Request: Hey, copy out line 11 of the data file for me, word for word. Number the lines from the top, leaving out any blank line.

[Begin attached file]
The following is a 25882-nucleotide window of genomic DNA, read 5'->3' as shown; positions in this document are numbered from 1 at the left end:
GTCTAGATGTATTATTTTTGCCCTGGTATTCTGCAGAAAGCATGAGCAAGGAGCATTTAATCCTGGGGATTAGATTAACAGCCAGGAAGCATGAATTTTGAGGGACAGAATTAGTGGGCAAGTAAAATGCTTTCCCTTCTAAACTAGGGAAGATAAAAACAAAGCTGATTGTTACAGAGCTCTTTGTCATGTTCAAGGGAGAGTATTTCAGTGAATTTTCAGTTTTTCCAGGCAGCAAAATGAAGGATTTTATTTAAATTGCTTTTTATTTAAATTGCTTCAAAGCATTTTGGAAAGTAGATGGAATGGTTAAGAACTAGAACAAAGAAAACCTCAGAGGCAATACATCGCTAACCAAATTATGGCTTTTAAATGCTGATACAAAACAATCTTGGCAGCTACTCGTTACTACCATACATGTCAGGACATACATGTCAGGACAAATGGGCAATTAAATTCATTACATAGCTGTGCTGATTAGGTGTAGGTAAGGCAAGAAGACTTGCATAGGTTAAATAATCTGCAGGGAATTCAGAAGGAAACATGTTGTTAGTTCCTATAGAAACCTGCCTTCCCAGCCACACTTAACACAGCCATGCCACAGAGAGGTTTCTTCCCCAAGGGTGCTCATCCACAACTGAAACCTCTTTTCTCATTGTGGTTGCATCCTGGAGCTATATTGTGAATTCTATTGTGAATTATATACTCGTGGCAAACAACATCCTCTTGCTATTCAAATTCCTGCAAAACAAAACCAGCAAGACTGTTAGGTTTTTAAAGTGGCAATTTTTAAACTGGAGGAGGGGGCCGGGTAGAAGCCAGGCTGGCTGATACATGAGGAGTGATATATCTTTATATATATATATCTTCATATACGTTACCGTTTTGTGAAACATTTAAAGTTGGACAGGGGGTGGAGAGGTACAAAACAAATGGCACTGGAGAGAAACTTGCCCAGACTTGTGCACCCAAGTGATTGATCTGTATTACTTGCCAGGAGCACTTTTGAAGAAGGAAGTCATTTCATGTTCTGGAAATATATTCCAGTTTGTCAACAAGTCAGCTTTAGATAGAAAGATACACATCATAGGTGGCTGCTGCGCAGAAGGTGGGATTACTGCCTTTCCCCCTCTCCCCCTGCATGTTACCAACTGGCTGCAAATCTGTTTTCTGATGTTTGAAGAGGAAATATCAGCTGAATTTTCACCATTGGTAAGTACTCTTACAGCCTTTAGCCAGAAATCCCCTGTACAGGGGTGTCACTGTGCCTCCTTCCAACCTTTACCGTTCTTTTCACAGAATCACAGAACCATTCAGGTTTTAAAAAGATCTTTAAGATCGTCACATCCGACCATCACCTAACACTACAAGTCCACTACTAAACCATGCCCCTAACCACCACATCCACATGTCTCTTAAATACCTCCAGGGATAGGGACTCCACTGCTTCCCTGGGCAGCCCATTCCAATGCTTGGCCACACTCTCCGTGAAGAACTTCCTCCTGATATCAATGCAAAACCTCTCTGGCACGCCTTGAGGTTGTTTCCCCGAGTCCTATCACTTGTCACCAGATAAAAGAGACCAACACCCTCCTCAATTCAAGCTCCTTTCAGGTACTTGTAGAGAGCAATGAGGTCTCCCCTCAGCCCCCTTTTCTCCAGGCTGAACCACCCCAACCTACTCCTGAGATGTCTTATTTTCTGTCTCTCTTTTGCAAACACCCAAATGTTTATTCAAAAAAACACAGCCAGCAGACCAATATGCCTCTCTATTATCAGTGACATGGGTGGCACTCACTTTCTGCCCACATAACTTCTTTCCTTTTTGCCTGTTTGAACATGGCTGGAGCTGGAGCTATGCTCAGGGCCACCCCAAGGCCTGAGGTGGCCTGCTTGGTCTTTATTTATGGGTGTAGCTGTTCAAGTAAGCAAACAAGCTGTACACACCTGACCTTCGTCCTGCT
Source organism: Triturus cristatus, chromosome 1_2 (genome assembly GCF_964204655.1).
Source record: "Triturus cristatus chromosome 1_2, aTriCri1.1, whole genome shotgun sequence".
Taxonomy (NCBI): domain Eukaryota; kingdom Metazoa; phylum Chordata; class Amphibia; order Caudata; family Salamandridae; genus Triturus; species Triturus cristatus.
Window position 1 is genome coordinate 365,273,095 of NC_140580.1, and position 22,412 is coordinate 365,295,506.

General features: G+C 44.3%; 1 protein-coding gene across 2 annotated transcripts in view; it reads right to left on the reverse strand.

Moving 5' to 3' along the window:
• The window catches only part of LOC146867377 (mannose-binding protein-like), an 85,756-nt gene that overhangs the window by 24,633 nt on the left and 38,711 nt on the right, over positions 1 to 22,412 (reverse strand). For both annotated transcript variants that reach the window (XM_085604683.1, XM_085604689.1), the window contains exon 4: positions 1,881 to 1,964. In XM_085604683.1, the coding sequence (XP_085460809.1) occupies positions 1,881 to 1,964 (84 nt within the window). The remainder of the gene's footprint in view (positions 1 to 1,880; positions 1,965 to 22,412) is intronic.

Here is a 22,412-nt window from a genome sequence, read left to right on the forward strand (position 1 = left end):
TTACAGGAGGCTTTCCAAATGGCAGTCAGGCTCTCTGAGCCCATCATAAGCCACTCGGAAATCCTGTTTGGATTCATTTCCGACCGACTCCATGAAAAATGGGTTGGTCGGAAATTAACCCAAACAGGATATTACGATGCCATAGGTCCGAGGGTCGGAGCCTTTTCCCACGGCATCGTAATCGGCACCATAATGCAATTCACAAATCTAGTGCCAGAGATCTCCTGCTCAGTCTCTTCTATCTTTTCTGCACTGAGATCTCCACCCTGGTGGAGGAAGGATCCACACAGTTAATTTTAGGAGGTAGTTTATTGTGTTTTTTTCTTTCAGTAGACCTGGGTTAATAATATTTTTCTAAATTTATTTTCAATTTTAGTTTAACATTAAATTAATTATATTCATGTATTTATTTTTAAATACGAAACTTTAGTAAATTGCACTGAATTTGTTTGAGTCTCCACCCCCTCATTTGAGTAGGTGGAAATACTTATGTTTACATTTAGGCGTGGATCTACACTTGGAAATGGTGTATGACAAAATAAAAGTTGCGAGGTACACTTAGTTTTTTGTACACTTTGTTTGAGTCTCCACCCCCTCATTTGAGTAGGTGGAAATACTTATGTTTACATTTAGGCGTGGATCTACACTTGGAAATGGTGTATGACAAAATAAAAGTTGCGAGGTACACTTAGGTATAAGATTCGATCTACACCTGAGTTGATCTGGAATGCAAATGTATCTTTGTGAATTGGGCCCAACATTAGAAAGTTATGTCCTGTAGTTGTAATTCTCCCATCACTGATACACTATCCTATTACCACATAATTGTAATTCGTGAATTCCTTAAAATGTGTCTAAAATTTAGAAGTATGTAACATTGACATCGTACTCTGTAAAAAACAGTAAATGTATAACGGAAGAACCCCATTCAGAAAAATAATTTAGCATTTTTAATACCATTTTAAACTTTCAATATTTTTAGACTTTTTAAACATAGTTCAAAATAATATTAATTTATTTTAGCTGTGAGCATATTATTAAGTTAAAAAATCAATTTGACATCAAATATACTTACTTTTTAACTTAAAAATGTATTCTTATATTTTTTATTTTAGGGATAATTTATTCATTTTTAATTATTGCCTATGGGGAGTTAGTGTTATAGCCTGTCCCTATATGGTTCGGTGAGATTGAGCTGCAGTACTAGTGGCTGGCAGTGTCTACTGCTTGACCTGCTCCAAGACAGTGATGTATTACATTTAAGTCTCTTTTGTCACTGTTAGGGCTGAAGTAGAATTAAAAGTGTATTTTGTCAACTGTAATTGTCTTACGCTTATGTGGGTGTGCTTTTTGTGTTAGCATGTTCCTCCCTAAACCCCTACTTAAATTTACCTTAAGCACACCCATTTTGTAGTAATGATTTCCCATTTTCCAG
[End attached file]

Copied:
TTACAGGAGGCTTTCCAAATGGCAGTCAGGCTCTCTGAGCCCATCATAAGCCACTCGGAAATCCTGTTTGGATTCATTTCCGACCGACTCCATGAAAAATGGGTTGGTCGGAAATTAACCCAAACAGGATATTACGATGCCATAGGTCCGAGGGTCGGAGCCTTTTCCCACGGCATCGTAATCGGCACCATAATGCAATTCACAAATCTAGTGCCAGAGATCTCCTGCTCAGTCTCTTCTATCTTTTCTGCACTGAGATCTCCACCCTGGTGGAGGAAGGATCCACACAGTTAATTTTAGGAGGTAGTTTATTGTGTTTTTTTCTTTCAGTAGACCTGGGTTAATAATATTTTTCTAAATTTATTTTCAATTTTAGTTTAACATTAAATTAATTATATTCATGTATTTATTTTTAAATACGAAACTTTAGTAAATTGCACTGAATTTGTTTGAGTCTCCACCCCCTCATTTGAGTAGGTGGAAATACTTATGTTTACATTTAGGCGTGGATCTACACTTGGAAATGGTGTATGACAAAATAAAAGTTGCGAGGTACACTTAGTTTTTTGTACACTTTGTTTGAGTCTCCACCCCCTCATTTGAGTAGGTGGAAATACTTATGTTTACATTTAGGCGTGGATCTACACTTGGAAATGGTGTATGACAAAATAAAAGTTGCGAGGTACACTTAGGTATAAGATTCGATCTACACCTGAGTTGATCTGGAATGCAAATGTATCTTTGTGAATTGGGCCCAACATTAGAAAGTTATGTCCTGTAGTTGTAATTCTCCCATCACTGATACACTATCCTATTACCACATAATTGTAATTCGTGAATTCCTTAAAATGTGTCTAAAATTTAGAAGTATGTAACATTGACATCGTACTCTGTAAAAAACAGTAAATGTATAACGGAAGAACCCCATTCAGAAAAATAATTTAGCATTTTTAATACCATTTTAAACTTTCAATATTTTTAGACTTTTTAAACATAGTTCAAAATAATATTAATTTATTTTAGCTGTGAGCATATTATTAAGTTAAAAAATCAATTTGACATCAAATATACTTACTTTTTAACTTAAAAATGTATTCTTATATTTTTTATTTTAGGGATAATTTATTCATTTTTAATTATTGCCTATGGGGAGTTAGTGTTATAGCCTGTCCCTATATGGTTCGGTGAGATTGAGCTGCAGTACTAGTGGCTGGCAGTGTCTACTGCTTGACCTGCTCCAAGACAGTGATGTATTACATTTAAGTCTCTTTTGTCACTGTTAGGGCTGAAGTAGAATTAAAAGTGTATTTTGTCAACTGTAATTGTCTTACGCTTATGTGGGTGTGCTTTTTGTGTTAGCATGTTCCTCCCTAAACCCCTACTTAAATTTACCTTAAGCACACCCATTTTGTAGTAATGATTTCCCATTTTCCAG